+
 
 +
One week is added to the schedule to maintain the practice of releasing on Tuesdays.  Tuesdays are the designated release day because they are good days for news coverage and the established day we synchronize our content with the mirrors that carry our releases.  Go/No Go meetings receive input from representatives of FESCo, Release Engineering, and Quality Assurance.
  
 
== Maintenance Schedule ==
 
== Maintenance Schedule ==
We say maintained for ''about 13 months'' because the supported period for released releases is dependent on the date the release under development goes final.  As a result, ''Release X'' is supported until one month after the release of ''Release X+2''.
+
We say maintained for ''approximately 13 months'' because the supported period for releases is dependent on the date the release under development goes final.  As a result, ''Release X'' is supported until one month after the release of ''Release X+2''.
  
 
This translates into:
 
This translates into:
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* {{FedoraVersion|long|previous}} will be maintained until 1 month after the release of {{FedoraVersion|long|next}}.
 
* {{FedoraVersion|long|previous}} will be maintained until 1 month after the release of {{FedoraVersion|long|next}}.
 
* {{FedoraVersion|long|current}} will be maintained until 1 month after the release of {{FedoraVersion|long|next2}}.
 
* {{FedoraVersion|long|current}} will be maintained until 1 month after the release of {{FedoraVersion|long|next2}}.
 
=== Maintenance Schedule Methodology ===
 
This methodology is documented in the [[End of life SOP]].
 
  
 
=== Maintenance Schedule Rationale ===
 
=== Maintenance Schedule Rationale ===
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Fedora is [[Objectives | focused]] on free and open source software [[Red Hat contributions | innovations]] and moves quickly. If you want a distribution that moves slower but has a longer lifecycle, Red Hat Enterprise Linux, which is derivative of Fedora or free rebuilds of that such as CentOS might be more suitable for you. Refer to the [[RHEL]] page for more details.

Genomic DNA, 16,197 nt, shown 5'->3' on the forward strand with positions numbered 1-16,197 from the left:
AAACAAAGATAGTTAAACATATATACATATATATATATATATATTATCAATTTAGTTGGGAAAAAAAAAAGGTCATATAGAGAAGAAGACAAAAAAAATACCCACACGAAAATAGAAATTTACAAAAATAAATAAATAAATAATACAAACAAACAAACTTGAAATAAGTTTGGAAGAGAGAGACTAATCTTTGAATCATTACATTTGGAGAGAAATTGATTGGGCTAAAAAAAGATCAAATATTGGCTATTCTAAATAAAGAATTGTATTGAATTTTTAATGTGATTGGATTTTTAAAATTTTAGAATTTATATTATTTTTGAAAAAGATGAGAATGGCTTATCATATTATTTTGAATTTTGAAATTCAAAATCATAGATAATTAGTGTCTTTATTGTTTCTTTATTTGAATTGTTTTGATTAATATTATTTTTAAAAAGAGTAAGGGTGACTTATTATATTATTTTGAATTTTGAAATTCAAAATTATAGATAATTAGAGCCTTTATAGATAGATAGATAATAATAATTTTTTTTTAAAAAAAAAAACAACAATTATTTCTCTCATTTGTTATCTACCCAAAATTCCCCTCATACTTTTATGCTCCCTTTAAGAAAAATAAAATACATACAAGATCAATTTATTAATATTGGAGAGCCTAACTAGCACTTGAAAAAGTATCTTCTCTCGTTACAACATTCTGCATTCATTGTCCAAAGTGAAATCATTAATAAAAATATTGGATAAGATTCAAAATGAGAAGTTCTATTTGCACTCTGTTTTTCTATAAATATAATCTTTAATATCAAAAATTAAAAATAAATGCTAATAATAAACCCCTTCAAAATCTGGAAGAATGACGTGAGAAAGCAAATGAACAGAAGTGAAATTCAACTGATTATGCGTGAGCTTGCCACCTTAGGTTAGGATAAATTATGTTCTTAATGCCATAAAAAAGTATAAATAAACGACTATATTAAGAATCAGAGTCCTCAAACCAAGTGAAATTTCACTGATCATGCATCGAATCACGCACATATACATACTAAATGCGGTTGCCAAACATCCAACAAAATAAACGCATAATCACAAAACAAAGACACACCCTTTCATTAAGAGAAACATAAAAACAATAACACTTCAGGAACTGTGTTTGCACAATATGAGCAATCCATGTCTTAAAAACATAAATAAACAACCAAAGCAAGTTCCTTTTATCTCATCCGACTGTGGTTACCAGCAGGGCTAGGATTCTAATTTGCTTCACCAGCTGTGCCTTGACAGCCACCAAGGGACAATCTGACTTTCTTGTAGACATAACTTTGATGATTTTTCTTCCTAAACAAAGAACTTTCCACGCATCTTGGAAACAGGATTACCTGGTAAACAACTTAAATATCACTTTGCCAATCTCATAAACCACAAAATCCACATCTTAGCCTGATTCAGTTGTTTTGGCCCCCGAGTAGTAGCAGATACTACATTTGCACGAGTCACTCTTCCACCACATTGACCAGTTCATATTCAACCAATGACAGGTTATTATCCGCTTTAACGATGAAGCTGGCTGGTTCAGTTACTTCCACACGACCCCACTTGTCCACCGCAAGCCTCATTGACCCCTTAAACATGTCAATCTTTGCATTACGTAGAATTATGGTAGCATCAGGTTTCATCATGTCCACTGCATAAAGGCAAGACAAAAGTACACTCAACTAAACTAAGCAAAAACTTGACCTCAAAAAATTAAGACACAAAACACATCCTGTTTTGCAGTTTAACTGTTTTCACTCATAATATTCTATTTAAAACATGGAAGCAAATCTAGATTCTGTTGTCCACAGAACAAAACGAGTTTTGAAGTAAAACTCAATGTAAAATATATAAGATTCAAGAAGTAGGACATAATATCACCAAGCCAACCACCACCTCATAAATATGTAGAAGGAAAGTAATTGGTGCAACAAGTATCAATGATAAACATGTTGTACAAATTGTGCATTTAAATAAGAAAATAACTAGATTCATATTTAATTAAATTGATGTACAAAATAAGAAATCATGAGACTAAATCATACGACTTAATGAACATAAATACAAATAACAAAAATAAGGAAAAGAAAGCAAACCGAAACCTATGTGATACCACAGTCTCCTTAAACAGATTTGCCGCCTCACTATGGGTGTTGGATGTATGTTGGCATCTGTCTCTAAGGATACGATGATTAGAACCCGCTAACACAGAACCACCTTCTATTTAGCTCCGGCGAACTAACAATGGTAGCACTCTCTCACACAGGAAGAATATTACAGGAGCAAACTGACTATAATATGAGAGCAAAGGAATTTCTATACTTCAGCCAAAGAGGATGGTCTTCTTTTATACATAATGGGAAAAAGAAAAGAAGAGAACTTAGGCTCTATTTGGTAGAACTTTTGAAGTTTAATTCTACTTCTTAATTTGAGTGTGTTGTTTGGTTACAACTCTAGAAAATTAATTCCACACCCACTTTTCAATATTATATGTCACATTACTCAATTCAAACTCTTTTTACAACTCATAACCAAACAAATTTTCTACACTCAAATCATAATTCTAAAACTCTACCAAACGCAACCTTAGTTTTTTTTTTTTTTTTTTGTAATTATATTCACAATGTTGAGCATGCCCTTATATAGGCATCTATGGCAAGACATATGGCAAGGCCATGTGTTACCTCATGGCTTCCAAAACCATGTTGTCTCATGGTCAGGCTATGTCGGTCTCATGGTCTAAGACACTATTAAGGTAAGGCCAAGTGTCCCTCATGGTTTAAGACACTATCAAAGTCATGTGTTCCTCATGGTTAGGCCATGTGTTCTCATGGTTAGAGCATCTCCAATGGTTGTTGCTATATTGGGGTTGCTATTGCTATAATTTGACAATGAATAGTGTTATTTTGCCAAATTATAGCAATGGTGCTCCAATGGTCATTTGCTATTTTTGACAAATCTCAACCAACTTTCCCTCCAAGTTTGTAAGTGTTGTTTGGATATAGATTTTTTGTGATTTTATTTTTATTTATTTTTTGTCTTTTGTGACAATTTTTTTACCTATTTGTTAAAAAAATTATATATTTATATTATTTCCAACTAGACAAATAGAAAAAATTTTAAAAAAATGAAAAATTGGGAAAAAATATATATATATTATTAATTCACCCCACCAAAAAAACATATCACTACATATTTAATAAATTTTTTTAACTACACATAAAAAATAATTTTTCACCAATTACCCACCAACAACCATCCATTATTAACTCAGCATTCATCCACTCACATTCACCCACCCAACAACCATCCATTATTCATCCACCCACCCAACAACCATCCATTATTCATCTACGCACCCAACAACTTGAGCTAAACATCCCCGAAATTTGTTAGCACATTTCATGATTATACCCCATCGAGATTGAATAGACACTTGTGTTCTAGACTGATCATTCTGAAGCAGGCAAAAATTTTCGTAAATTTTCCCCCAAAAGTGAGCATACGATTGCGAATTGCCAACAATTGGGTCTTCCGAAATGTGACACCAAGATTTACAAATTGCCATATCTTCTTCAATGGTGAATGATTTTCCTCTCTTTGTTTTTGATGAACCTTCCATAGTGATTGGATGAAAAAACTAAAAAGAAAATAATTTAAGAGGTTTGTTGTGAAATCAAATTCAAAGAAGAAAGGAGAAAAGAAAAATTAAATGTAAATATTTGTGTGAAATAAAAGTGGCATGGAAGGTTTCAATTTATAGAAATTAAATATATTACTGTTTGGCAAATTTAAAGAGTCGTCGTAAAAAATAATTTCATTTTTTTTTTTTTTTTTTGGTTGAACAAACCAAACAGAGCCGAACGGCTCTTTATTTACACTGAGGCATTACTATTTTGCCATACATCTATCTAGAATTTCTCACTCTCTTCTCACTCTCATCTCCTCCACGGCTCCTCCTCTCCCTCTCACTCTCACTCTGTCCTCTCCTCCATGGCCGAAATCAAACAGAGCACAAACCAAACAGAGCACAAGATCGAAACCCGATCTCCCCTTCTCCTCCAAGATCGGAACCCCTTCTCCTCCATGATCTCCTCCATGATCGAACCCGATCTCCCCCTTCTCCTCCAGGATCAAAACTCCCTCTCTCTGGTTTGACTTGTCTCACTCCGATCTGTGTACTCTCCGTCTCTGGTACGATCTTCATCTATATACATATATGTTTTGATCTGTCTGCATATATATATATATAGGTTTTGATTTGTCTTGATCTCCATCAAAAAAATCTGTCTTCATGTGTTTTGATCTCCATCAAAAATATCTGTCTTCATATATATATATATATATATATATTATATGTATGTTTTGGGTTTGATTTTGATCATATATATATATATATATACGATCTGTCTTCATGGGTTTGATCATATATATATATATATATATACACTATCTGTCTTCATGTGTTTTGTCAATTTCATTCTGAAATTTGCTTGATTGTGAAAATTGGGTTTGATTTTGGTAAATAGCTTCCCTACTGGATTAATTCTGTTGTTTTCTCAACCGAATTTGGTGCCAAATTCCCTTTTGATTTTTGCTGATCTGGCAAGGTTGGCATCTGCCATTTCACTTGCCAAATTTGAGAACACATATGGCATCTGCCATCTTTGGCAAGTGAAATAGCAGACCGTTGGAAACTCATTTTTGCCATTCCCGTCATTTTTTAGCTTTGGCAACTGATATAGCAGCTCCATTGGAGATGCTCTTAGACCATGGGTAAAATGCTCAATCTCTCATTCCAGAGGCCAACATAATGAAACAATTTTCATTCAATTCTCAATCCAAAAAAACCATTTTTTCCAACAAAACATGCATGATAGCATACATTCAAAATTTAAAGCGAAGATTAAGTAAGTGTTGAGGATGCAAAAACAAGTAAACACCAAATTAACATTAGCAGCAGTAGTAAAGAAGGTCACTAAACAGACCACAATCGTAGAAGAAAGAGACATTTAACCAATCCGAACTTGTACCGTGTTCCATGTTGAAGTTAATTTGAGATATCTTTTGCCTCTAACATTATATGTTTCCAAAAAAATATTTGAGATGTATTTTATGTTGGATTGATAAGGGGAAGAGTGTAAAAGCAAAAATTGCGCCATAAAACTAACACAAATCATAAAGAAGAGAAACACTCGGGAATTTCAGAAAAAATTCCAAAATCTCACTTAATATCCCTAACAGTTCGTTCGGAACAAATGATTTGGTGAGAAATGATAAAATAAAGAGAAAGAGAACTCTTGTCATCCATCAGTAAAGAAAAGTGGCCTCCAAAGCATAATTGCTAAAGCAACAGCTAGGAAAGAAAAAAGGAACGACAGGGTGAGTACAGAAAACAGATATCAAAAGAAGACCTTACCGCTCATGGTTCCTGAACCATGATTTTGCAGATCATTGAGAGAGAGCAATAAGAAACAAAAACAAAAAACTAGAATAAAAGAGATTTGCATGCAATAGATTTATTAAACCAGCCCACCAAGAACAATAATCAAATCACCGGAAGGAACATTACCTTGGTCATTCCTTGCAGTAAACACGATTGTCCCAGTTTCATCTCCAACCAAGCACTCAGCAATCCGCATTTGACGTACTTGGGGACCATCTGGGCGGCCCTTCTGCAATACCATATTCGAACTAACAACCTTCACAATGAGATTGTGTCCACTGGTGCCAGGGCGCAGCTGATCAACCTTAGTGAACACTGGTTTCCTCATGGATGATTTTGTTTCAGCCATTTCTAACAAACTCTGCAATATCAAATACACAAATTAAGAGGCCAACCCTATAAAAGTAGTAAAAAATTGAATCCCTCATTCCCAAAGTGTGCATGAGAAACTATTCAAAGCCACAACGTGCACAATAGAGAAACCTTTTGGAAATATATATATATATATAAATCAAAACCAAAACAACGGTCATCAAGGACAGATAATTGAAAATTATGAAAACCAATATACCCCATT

Fedora is [[Objectives | focused]] on free and open source software [[Red Hat contributions | innovations]] and moves quickly. If you want a distribution that moves slower but has a longer lifecycle, Red Hat Enterprise Linux, which is derivative of Fedora or free rebuilds of that such as CentOS might be more suitable for you. Refer to the [[RHEL]] page for more details.
  
Historically, the Fedora Project has found supporting two releases plus a release under development to be a manageable work load.
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Historically, the Fedora Project has found supporting two releases plus Rawhide and the pre-release Branched code to be a manageable work load.
 +
 
 +
== End of Life (EOL) ==
 +
 
 +
When a release reaches the point where it is no longer supported nor updates are created for it, then it is considered ''End of Life'' (EOL).  Branches for new packages in the SCM are not allowed for distribution X after the Fedora X+2 release and new builds are no longer allowed.
 +
 
 +
The tasks performed at EOL are documented in the [[End of life SOP]].
  
 
= Additional Release Schedule Information =
 
= Additional Release Schedule Information =

Revision as of 19:48, 9 July 2014

The Fedora Project releases a new version of Fedora approximately every 6 months and provides updated packages (maintenance) to these releases for approximately 13 months. This allows users to "skip a release" while still being able to always have a system that is still receiving updates.

Contents

Development Schedule

We say developed and released approximately every 6 months because like many things, they don't always go exactly as planned.

The schedule for the release currently under development, Fedora 22, is on its release schedule page. Alpha, Beta, and General Availability (final) releases happen at 10:00am Eastern US Time, which is either 1500UTC or 1400UTC depending on whether or not daylight savings is in effect.

Schedule Methodology

Fedora release schedules are proposed by the Release Engineering team and ratified by Fedora Engineering Steering Committee (FESCo). FESCo is responsible for overseeing the technical direction of the Fedora distribution. A core schedule is created using the key tasks listed below. Detailed team schedules are built around these dates.

Task/Milestone Start Day Length
Planning and Development Day After GA of Previous Release Depends on GA date and working backwards from all the tasks below
Feature Acceptance Deadline Tuesday--Two weeks before Feature Freeze n/a
Feature Freeze Tuesday--1 week before Alpha Change Deadline Until GA
Branch Freeze Event Tuesday--One week before Alpha Change Deadline Branch Freeze Policy in effect until GA.
Alpha Change Deadline Tuesday--Two weeks before the Alpha Release
String Freeze Same time as Alpha Change Deadline Software String Freeze Policy in effect until GA.